Journey to the heart and soul of Quebec folk art

June 20, 2008

Celebrating the 400th anniversary of Quebec City

Journey to the heart and soul of Quebec folk art
at the Canadian Museum of Civilization

Gatineau, Quebec, June 19, 2008 — What do a wooden weather vane, an eggshell painting and a grader made of bottle caps have in common? Starting June 24, you can find out in a brand-new exhibition on Quebec folk art.

Produced by the Canadian Museum of Civilization, Heart and Soul: Quebec Folk Art takes you on a journey through 400 years of creativity with 400 remarkable pieces — surely one of the most comprehensive surveys of Quebec folk art ever mounted.

Heart and Soul brings together a variety of impressive works — sculptures, paintings, textiles and more — that demonstrate the talent of folk artists, past and present. There are antique and contemporary pieces, traditional and non-conformist works.

“Presenting folk art created by Quebecers is our way of celebrating the 400th anniversary of Quebec City,” explains Victor Rabinovitch, President and CEO of the Canadian Museum of Civilization Corporation. “And taking Quebec as an example,” he added, “we also wanted to showcase this fascinating, but little known, art form. With its originality and its message, folk art can hold its own in the art world, and it remains relevant today.”

Heart and Soul shows how folk art reflects society. One section of the exhibition comprises works that illustrate some typical — and paradoxical — Québécois character traits (rooted/diverse, loyal/rebellious, proud–storytelling, fun-loving–over the top).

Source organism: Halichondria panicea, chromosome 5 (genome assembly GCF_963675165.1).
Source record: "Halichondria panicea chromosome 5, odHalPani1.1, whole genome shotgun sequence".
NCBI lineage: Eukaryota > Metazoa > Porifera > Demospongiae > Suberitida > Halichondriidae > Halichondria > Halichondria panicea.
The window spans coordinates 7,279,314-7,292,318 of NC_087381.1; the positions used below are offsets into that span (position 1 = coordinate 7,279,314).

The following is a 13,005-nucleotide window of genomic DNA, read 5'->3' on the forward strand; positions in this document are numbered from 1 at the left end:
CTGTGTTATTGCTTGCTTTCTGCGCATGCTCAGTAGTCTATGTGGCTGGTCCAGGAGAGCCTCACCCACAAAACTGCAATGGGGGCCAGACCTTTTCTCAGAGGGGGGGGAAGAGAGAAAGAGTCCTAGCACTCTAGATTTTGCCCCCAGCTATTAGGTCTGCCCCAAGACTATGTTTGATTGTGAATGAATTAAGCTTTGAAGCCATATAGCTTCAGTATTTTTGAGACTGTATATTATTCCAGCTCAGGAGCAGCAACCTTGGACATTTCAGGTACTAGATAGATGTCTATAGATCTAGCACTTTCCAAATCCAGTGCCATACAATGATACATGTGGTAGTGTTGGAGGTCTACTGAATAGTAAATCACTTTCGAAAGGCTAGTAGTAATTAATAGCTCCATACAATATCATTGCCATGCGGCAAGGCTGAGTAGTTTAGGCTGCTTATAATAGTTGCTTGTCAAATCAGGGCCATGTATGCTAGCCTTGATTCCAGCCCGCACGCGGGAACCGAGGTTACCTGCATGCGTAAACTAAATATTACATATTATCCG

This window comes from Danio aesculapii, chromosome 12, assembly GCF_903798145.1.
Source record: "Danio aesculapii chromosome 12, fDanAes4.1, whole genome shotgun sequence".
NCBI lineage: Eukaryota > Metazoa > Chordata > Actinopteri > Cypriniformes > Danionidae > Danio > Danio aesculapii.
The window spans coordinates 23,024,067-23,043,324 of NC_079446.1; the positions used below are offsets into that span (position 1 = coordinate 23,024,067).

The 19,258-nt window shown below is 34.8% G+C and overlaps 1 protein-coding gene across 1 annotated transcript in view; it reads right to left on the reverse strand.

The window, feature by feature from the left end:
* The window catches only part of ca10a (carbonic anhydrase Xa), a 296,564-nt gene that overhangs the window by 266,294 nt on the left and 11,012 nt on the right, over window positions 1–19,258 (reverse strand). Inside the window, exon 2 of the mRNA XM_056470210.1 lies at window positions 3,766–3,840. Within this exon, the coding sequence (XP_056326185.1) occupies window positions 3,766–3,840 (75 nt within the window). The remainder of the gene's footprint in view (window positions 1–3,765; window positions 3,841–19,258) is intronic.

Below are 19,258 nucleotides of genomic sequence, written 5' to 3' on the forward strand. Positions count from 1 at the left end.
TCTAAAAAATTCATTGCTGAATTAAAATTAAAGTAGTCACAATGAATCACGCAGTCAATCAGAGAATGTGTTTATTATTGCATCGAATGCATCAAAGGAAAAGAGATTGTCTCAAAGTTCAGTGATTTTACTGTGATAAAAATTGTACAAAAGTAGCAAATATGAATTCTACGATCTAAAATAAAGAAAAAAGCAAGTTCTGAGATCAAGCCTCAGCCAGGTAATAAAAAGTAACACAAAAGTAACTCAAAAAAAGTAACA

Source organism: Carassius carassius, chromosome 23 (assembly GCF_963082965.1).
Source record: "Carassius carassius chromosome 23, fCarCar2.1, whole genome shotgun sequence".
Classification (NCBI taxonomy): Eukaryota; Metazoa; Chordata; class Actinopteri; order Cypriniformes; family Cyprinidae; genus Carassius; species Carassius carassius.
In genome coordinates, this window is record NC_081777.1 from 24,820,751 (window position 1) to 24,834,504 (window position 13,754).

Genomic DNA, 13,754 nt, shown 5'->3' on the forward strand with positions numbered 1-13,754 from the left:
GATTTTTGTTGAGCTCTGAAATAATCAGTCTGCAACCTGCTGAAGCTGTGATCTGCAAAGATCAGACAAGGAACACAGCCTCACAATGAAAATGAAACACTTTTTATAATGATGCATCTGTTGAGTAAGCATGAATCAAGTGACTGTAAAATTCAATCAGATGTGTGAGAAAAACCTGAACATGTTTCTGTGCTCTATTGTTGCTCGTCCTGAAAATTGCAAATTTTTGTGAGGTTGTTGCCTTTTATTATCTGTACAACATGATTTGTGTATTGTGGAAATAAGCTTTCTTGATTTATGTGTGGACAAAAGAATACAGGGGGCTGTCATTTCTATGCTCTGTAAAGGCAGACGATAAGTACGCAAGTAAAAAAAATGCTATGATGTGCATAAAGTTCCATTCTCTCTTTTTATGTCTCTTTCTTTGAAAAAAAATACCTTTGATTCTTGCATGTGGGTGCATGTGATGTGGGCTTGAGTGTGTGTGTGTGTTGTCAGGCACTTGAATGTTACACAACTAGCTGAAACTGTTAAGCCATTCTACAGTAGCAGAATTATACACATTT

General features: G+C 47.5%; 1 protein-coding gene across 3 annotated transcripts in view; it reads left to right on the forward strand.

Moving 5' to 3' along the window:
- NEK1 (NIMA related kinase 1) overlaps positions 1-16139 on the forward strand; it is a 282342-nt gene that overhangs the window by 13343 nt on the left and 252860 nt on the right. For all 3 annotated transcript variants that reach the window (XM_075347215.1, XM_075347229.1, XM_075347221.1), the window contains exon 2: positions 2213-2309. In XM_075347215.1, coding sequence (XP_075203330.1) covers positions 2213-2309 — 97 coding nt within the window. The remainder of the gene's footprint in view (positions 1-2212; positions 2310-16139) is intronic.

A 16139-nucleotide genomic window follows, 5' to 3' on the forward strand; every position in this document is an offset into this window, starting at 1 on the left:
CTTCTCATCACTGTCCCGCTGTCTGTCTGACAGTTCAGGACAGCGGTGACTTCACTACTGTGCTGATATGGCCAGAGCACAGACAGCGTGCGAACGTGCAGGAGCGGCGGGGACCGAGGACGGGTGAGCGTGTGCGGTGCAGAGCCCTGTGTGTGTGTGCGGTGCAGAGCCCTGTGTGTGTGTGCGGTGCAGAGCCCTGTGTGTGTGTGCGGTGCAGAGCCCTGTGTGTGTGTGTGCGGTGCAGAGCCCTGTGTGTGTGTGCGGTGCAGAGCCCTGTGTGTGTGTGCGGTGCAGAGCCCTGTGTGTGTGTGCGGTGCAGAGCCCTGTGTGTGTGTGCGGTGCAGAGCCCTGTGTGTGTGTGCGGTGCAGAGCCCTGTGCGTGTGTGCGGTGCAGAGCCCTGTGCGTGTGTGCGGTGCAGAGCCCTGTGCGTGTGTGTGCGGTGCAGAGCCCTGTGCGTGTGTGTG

“Contrary to what is often said, folk art is far from naïve,” notes Jean-François Blanchette, exhibition curator and specialist in material culture. “Besides being gifted, folk artists are reflective people who are very aware of their environment. Their works manage to capture the essence of a culture.”

The works of some of Quebec’s most interesting contemporary folk artists are featured in one section of the exhibition, demonstrating that folk art is still alive and well. Visitors can get to know these artists through recorded interviews, and discover what motivates their creativity.

An amazing variety
The exhibition shows the many facets of this highly diversified art. Visitors will be impressed with the variety and quality of the works on display: remarkably refined animal sculptures; a gallery of characters carved with a humorous touch; models showing great attention to detail; paintings and drawings; everyday objects; a collection of hooked rugs; and religious works, such as nativity scenes and crucifixes.

Among the most remarkable pieces are an imposing granite sculpture commemorating the victims of the war in Kosovo, a violin carved out of a single block of stone, and paintings made from sand and shell.

Tribute to Nettie Covey Sharpe (1907–2002)
Most of the works in the exhibition belong to the Museum of Civilization, and the majority are part of the Nettie Covey Sharpe collection. Mrs. Sharpe, one of the greatest collectors of folk art in Canada, bequeathed her magnificent 3,000-piece collection to the Museum. Her gift led to the creation of what is now undoubtedly the finest collection of its kind in the country.

June 24 opening day
This exhibition is the Museum of Civilization’s way of celebrating the